[Editor’s note: The following is a cross post by Justin Menza that originally appeared on CNBC.com]:
"If we're going to insure all Americans, which is a worthy and appropriate cause, then somebody has to pay for it," Bertolini said of the expected premium increases under Obamacare:
Bertolini said that insurance premiums could double in some places just on the basis of what types of policies people buy today.
He also said that when Obamacare is fully implemented, it won't start the way people had hoped and it won't be cheaper.
Over the longer run, the key to bringing down premiums will be controlling health care costs, he added. "It'll be fits and starts, but we'll get there," Bertolini said.
Higher premiums also will not necessarily mean higher margins for Aetna. "The people coming into the system will be sicker because they have not used services," Bertolini said. "So in the initial part of this program it will cost more to take care of people because they have been going without health care for so long."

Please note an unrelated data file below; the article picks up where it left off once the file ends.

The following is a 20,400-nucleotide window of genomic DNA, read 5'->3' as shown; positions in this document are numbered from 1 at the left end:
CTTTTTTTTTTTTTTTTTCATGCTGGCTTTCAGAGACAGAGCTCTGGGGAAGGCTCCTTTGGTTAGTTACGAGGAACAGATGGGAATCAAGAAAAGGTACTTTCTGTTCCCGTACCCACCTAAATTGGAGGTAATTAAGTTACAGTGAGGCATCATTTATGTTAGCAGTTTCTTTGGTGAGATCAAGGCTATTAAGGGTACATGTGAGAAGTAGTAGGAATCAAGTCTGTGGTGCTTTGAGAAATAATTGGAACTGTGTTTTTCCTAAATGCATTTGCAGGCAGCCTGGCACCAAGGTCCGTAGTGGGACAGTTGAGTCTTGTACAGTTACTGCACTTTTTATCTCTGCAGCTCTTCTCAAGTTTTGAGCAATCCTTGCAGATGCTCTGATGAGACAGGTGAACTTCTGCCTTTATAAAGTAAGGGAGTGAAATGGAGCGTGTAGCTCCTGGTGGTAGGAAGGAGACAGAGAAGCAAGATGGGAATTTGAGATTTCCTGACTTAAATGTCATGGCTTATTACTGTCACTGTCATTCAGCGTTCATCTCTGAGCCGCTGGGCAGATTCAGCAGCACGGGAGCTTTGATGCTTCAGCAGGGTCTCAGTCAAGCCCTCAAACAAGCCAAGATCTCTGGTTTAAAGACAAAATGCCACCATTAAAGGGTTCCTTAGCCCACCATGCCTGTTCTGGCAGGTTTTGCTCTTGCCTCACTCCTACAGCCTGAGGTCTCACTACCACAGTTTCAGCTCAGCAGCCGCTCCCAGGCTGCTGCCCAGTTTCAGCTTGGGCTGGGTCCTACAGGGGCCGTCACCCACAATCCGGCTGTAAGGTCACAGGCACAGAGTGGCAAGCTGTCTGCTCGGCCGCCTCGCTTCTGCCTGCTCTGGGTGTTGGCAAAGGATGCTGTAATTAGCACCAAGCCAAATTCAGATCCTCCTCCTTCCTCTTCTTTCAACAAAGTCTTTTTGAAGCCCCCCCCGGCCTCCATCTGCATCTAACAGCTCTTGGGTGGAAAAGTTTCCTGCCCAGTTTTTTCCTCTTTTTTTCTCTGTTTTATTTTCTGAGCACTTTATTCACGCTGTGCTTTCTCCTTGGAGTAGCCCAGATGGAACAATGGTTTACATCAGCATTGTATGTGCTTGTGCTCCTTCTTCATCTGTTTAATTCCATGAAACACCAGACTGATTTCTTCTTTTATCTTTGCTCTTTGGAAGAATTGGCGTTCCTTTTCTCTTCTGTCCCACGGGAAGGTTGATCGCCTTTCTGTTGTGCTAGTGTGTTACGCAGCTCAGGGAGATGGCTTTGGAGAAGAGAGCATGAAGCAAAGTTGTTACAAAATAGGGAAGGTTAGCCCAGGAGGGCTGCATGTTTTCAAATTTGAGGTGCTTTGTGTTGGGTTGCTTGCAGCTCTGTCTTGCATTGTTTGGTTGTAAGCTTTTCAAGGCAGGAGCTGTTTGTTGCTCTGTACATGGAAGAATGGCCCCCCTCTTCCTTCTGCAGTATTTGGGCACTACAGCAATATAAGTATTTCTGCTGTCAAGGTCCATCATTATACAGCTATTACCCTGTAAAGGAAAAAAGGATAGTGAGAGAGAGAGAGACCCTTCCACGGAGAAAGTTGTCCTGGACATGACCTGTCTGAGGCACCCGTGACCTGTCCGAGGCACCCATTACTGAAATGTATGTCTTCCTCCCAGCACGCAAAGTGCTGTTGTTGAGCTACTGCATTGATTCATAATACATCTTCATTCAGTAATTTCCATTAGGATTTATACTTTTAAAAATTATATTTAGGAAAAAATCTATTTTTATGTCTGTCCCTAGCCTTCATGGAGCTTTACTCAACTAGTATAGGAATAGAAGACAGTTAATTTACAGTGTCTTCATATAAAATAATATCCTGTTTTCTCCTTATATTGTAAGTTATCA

The Aetna executive also weighed in on the debate over the country's fiscal situation.
Bertolini said a big deal would be the best deal for the country, but that it's looking increasingly unlikely that politicians do anything more than a short-term fix which won't be enough to restore confidence.
And confidence is key to increasing business investment and spurring economic growth. "A grand bargain won't create a slow economy," Bertolini said. "It will restore confidence and we'll all invest."
He added, "Americans don't want Plan B, they don't want a short term fix. They want the very best we can come up with. They want Plan A."
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